Tag Archives: experiences


For some time now we have been marching towards a society where thinking differently than the other is dangerous business. Thankfully we are not yet at the point where the government can actually monitor your thoughts; but big tech is getting incredibly close. 

I’m not trying to sensationalize nor induce fear, I’m not against certain ads appearing on my feed because the algorithm has figured out my interests.

No, I genuinely don’t care about that.

I do care about the narrative that is being told by a minority of very vocal people who have become increasingly powerful because of their skill to influence through the media. 

The narrative has become so strong that it has left those who dare have a different opinion be afraid to express it. It has become so strong that people who actually are vocal about their beliefs are fired from their jobs, banned from twitter (ex. Posie Parker), banned from Facebook, and demonetized on Youtube (ex. Steven Crowder). 

Yes, a private company may hold certain codes of conduct. That’s fine, but those codes of conduct are often influenced by a media narrative that has become increasingly biased and afraid of dissent. Companies like YouTube and Facebook are seen as open platforms which allow all creators to join in the conversation; meaning they enjoy the benefits of the law for not being held liable for anything said, or published in their platform; but yet some creators are demonetized without breaking any of the company’s rules simply because someone got “offended.”

There’s no clear set of guidelines about why these creators are being punished. In which case one could argue these companies are dictating a narrative; if someone where to step outside of the story, that someone is likely to be punished. 


Photo by Connor Danylenko from Pexels

It seems like people are becoming increasingly prone to be offended. Something as reasonable as saying “men and women are different” (which is backed up by science), is now somehow taboo. 

The US government has not yet taken steps to make an “offensive opinion” a crime… yet (Canada passed a bill for compelled speech in 2017). However, it seems those groups that are always finding ways to be offended are pushing for laws punishing those who dare say something offensive. Now, you might think this is a good idea, right? Perhaps we should fine those who say certain things, like “hate speech” for example. However, what constitutes offensive? Who defines hate speech? And why should we give someone the power to legislate on that? What’s offensive to you might not be offensive to me and vice versa. Why should we let someone decide what that means? 

We are getting closer to an Orwellian society, and that’s a problem. 

How did we let this happen?

Simple; just by living our lives; going to school, hanging out with friends, getting jobs. Most of us hear things going on in the periphery but they are not actually a priority to us. But how did we go from legalizing gay marriage to having conversations about whether children should change genders before they reach the age of consent? Both under the banner for LGBTQ rights.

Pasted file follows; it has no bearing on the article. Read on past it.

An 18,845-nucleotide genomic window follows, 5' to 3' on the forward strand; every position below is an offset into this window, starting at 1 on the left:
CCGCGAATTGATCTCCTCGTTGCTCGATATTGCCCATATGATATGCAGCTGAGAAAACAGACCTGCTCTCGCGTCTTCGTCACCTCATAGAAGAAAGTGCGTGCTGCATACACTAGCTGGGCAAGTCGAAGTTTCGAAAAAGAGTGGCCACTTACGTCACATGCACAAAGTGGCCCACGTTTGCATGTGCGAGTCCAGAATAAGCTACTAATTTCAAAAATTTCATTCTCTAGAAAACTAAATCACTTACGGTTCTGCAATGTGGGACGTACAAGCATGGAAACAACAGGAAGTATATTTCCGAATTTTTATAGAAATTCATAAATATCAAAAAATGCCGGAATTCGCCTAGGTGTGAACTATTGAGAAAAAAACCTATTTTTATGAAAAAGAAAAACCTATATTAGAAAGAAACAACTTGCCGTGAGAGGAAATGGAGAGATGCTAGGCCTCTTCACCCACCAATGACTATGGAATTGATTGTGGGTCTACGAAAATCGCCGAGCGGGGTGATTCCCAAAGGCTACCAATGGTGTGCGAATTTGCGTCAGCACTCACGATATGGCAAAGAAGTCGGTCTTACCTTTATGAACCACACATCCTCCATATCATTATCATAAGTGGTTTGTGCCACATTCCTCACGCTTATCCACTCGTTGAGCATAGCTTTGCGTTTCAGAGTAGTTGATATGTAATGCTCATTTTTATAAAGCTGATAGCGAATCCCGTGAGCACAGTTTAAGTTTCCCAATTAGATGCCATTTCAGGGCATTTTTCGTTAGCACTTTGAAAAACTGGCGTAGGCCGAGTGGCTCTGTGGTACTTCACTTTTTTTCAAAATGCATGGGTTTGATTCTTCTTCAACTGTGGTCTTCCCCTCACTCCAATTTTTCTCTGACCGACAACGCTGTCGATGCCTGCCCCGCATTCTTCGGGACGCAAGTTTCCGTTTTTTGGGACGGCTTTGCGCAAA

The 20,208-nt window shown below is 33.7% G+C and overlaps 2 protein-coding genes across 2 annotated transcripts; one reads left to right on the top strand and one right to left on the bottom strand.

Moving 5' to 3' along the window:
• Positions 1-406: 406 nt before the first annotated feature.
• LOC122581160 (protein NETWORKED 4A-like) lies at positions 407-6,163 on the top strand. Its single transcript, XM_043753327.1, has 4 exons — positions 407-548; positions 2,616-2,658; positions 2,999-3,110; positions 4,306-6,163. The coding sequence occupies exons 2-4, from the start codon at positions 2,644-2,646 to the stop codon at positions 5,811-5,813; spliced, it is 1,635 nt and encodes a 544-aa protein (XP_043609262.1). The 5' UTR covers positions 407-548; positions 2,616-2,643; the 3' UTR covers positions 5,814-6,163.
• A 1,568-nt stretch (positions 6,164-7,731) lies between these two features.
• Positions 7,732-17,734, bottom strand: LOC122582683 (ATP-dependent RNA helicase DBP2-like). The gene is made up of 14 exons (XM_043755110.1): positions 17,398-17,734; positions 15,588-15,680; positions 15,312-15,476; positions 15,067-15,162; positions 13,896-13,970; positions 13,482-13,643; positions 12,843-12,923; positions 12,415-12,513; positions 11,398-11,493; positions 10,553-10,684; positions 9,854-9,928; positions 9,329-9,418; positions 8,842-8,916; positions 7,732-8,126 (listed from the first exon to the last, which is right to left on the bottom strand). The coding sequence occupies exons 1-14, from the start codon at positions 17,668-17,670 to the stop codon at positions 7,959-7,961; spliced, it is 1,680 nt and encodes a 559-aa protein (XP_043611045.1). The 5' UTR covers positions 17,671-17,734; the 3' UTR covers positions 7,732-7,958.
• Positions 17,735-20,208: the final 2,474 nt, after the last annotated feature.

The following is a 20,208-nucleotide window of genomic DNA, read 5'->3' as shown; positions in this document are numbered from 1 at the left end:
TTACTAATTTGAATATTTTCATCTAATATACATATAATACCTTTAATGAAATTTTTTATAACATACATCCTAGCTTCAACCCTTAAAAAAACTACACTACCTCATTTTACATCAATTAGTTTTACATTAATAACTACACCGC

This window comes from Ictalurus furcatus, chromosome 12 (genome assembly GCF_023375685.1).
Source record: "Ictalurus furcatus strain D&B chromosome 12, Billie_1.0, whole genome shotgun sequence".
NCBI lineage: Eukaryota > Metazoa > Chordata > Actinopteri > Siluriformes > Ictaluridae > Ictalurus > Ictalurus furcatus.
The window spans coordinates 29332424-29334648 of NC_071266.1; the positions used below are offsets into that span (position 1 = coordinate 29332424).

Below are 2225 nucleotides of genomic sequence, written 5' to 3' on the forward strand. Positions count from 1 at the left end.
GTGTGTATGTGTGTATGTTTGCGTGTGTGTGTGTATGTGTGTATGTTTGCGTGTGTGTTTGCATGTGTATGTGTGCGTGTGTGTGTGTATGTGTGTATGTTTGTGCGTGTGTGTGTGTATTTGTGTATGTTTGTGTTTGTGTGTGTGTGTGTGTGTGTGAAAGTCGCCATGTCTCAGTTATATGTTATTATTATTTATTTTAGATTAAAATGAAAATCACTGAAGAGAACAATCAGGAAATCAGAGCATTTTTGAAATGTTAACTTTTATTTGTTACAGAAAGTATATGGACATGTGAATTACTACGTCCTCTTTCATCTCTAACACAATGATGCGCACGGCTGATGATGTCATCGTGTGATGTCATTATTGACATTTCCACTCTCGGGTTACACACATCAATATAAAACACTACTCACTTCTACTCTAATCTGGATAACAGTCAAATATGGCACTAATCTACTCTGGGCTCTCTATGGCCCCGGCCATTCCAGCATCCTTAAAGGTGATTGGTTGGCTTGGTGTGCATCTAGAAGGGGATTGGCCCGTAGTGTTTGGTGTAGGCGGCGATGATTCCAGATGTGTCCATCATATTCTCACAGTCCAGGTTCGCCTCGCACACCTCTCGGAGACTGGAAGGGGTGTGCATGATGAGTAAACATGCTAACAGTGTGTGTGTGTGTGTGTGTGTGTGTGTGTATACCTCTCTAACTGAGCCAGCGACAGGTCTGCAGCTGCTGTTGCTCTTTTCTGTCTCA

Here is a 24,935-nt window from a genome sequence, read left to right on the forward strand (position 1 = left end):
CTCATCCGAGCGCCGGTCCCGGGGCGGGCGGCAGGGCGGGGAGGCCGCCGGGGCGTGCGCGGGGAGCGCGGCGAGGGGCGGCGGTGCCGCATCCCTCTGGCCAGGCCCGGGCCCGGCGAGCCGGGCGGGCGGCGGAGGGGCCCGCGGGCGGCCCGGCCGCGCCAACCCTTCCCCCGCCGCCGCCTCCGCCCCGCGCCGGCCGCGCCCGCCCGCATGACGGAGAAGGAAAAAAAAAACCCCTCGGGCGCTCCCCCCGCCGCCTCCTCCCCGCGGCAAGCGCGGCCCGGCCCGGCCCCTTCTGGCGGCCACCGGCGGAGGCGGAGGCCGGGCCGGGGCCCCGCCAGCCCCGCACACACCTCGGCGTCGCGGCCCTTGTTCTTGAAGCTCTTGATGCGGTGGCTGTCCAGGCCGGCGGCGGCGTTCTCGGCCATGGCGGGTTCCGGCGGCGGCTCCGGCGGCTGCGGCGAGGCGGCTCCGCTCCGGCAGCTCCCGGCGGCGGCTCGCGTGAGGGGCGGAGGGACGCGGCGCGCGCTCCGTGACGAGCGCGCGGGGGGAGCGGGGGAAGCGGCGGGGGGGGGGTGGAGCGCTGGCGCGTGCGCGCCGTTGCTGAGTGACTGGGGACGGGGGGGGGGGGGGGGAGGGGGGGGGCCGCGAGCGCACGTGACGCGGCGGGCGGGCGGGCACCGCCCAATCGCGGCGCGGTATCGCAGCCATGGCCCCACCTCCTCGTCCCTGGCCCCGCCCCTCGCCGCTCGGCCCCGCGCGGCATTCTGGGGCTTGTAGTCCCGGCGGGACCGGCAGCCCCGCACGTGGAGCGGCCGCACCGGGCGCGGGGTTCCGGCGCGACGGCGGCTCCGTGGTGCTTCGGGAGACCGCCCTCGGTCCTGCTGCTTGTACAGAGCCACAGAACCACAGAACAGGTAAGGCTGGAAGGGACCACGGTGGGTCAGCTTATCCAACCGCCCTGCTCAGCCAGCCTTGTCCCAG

One of these is most definitely not like the other. In fact the latter is a far cry from the former. I think it’s time we start paying attention and start vocalizing our concerns without fear of being called a bigot, seems that word has lost all its meaning after it being abused by the far left. 

The silent majority does not agree with the direction our society is going, I think it’s time for that majority to stop being silent. 

Airbnb’s Growing Pains and Luxury Travel

It seems like Airbnb is growing up, just like brands usually do… or, well, people.

My parents like to travel in style. They prefer to stay in hotels where all their needs will be met. They will most definitely not stay in a stranger’s home. Luxury hotels are usually a preferred choice. Who can blame them? On the other hand, I – aka their millennial daughter – don’t mind other accommodations as long as they allow me to stay in the city I want to visit.

There is a little caveat to that; if I can stay in a luxury accommodation, I most certainly will. I love a good hotel! And even though I have thought about it plenty of times, I have actually never stayed in an Airbnb. For someone who loves to travel so much, sometimes I can’t even believe I haven’t tried it yet.

It shouldn’t surprise you though, because apparently, most millennials will rather stay in a hotel as well; with Airbnb being an option after exhausting the possibility of a full-service hotel or staying with family. In fact, only 23% of millennials polled in a study by Resonance Consultancy said they prefer staying in an apartment/condo short-term rental.

Airbnb wants to shed the idea that they mainly cater to couch-traveling solos (which is definitely an exciting way of traveling, but not for everyone). Now they want to appeal to market niches like family vacation and business travelers. They are expanding into the luxury space with Beyond Airbnb and Airbnb Plus. They are growing up essentially. I understand. I am also beginning to crave traveling mostly in luxury, just like many people my age.

Photo by Chevanon

Will that mean a change for Airbnb? Will their brand and what they represent change? Perhaps. Their goal is to become a one-stop-shop for travel (including booking airfare). They have a long way to go though, most luxury travel agents still don’t trust booking their clients on Airbnb, even their luxury properties. It’s a bit of an uphill battle but they will have to prove themselves, let’s see how this goes.

What do you think of Airbnb? I would love to know. Comment below or contact me!